How To Interpret The EBA / EIOPA Guidelines About Securing Logical Access Rights?

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EBA/EIOPA: What are the security recommendations for Information and Communication Technology (ICT)?


In 2019, the European Banking Authority (EBA) set out to create guidelines about managing risks linked to technology security. These guidelines were subsequently adopted by the European Insurance and Occupational Pensions Authority (EIOPA).

Although the publication and implementation of these guidelines happened after the vote on the Payment Services Directive (PSD2) in 2015, they have a much broader scope because they relate to all financial institutions, including banks, credit unions, insurance companies, pension funds, and investment firms.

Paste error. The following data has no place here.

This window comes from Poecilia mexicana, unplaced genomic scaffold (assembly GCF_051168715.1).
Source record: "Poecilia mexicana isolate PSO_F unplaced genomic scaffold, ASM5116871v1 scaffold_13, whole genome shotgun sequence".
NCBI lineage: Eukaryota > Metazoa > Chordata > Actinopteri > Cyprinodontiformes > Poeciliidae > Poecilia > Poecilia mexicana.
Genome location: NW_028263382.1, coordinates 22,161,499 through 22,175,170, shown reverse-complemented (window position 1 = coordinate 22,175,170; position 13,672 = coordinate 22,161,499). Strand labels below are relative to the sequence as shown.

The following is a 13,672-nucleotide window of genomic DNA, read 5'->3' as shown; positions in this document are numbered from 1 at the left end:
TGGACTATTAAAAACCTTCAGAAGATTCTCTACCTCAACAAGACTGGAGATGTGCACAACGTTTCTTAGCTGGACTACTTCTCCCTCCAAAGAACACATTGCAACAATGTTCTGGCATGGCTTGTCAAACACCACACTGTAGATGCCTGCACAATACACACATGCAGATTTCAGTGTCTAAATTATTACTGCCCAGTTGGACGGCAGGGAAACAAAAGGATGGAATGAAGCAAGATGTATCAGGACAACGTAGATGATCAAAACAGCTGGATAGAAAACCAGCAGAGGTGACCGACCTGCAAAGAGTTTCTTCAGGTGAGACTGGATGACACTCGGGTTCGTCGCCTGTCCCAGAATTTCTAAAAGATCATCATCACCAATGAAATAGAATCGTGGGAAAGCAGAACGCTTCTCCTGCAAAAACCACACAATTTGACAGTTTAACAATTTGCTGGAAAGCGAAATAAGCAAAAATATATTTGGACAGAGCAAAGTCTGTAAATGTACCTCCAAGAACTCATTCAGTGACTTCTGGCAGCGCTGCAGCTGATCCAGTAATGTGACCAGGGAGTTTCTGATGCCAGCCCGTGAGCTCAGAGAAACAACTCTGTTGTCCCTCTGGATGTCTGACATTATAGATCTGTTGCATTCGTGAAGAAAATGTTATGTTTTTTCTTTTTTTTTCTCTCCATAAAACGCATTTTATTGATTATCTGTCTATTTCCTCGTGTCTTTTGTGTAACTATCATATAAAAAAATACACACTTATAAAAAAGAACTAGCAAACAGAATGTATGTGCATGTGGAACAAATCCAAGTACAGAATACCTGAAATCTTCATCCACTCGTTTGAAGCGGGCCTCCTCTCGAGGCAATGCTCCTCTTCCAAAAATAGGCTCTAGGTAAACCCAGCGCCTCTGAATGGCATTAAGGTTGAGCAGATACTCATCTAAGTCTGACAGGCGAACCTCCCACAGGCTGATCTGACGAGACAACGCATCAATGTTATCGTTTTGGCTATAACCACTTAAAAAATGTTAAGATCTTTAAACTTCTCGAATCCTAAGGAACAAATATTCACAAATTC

This article will explain the context, scope and nature of the guidelines, with a focus on user access rights and reviews, Brainwave GRC’s area of expertise.


Context and background of the EBA and EIOPA guidelines

What are EBA and EIOPA?

The European Banking Authority (EBA) is an independent authority of the European Union. It is responsible for ensuring an effective and consistent level of regulation and supervision throughout the European banking sector. The main tasks of the EBA include maintaining financial stability within the EU and ensuring the integrity, efficiency and proper functioning of the banking sector. 

In this role, it issues a number of guidelines to assist participants in the banking sector and is intended to provide financial institutions with direction on how to ensure that ICT risks are properly managed.